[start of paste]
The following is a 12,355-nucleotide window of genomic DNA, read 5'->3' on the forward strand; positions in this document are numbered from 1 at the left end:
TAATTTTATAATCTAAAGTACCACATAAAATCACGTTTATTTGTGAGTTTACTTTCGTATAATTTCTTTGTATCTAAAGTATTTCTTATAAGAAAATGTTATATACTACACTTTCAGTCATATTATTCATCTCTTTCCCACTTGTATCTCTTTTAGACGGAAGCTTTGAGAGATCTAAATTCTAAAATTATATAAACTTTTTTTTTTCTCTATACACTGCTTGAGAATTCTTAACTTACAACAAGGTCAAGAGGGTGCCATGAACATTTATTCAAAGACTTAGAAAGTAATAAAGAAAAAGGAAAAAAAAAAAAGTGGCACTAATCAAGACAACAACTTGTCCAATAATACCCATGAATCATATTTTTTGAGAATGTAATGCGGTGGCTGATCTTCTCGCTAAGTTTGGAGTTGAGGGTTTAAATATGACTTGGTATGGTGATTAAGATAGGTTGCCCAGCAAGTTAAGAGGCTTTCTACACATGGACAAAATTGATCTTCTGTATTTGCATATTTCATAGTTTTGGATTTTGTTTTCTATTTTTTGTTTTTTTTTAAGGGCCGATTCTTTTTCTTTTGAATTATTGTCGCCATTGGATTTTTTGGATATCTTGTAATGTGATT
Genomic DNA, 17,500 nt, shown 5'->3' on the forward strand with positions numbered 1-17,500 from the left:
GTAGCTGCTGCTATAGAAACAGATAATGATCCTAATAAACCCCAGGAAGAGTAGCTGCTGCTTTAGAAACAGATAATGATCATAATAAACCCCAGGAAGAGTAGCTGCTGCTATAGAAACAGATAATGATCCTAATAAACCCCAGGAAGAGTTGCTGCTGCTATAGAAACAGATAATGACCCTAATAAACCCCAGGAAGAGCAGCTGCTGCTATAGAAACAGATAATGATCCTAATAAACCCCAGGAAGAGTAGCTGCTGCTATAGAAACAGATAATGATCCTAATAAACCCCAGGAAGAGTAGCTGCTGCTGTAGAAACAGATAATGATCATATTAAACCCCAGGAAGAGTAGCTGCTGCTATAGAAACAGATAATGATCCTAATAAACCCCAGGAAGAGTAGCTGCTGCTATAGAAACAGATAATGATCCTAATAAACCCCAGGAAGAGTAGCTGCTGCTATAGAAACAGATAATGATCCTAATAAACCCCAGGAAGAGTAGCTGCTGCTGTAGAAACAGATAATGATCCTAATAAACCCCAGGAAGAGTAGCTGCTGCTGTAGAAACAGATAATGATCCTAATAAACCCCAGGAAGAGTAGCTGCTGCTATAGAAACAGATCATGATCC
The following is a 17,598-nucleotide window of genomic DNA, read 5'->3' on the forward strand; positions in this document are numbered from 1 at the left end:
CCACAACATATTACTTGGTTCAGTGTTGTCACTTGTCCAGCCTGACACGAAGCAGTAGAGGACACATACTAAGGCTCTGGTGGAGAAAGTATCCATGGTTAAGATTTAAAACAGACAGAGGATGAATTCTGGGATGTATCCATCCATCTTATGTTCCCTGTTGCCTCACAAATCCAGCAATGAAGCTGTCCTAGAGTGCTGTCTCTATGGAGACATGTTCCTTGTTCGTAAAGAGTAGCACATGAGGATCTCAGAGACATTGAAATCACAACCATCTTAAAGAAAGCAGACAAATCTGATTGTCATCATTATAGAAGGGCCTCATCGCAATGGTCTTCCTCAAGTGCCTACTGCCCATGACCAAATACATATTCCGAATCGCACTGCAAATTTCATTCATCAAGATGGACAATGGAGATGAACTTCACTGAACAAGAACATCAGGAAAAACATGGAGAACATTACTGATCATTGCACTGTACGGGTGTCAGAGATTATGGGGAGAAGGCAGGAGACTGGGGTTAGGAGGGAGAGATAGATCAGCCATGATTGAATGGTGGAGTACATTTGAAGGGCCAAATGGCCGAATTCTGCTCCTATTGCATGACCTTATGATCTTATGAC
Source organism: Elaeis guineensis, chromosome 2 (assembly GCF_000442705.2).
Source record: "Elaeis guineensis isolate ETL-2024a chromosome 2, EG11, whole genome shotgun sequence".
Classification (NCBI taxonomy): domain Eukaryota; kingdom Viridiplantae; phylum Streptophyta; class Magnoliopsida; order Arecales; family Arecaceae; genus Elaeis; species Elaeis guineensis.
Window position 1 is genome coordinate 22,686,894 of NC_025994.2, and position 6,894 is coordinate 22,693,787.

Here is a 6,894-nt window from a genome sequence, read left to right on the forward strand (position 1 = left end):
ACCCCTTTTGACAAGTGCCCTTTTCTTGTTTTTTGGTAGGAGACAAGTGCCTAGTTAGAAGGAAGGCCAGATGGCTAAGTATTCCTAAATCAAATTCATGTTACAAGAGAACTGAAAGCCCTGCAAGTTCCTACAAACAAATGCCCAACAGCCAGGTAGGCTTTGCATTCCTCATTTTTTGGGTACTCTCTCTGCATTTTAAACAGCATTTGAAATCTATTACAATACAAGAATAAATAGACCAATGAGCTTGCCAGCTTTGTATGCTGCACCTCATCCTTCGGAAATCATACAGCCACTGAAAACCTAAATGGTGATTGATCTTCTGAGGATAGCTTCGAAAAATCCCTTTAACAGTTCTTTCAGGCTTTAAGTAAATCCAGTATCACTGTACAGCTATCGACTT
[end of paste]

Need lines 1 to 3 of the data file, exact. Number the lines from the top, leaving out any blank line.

The following is a 12,355-nucleotide window of genomic DNA, read 5'->3' on the forward strand; positions in this document are numbered from 1 at the left end:
TAATTTTATAATCTAAAGTACCACATAAAATCACGTTTATTTGTGAGTTTACTTTCGTATAATTTCTTTGTATCTAAAGTATTTCTTATAAGAAAATGTTATATACTACACTTTCAGTCATATTATTCATCTCTTTCCCACTTGTATCTCTTTTAGACGGAAGCTTTGAGAGATCTAAATTCTAAAATTATATAAACTTTTTTTTTTCTCTATACACTGCTTGAGAATTCTTAACTTACAACAAGGTCAAGAGGGTGCCATGAACATTTATTCAAAGACTTAGAAAGTAATAAAGAAAAAGGAAAAAAAAAAAAGTGGCACTAATCAAGACAACAACTTGTCCAATAATACCCATGAATCATATTTTTTGAGAATGTAATGCGGTGGCTGATCTTCTCGCTAAGTTTGGAGTTGAGGGTTTAAATATGACTTGGTATGGTGATTAAGATAGGTTGCCCAGCAAGTTAAGAGGCTTTCTACACATGGACAAAATTGATCTTCTGTATTTGCATATTTCATAGTTTTGGATTTTGTTTTCTATTTTTTGTTTTTTTTTAAGGGCCGATTCTTTTTCTTTTGAATTATTGTCGCCATTGGATTTTTTGGATATCTTGTAATGTGATT
Genomic DNA, 17,500 nt, shown 5'->3' on the forward strand with positions numbered 1-17,500 from the left: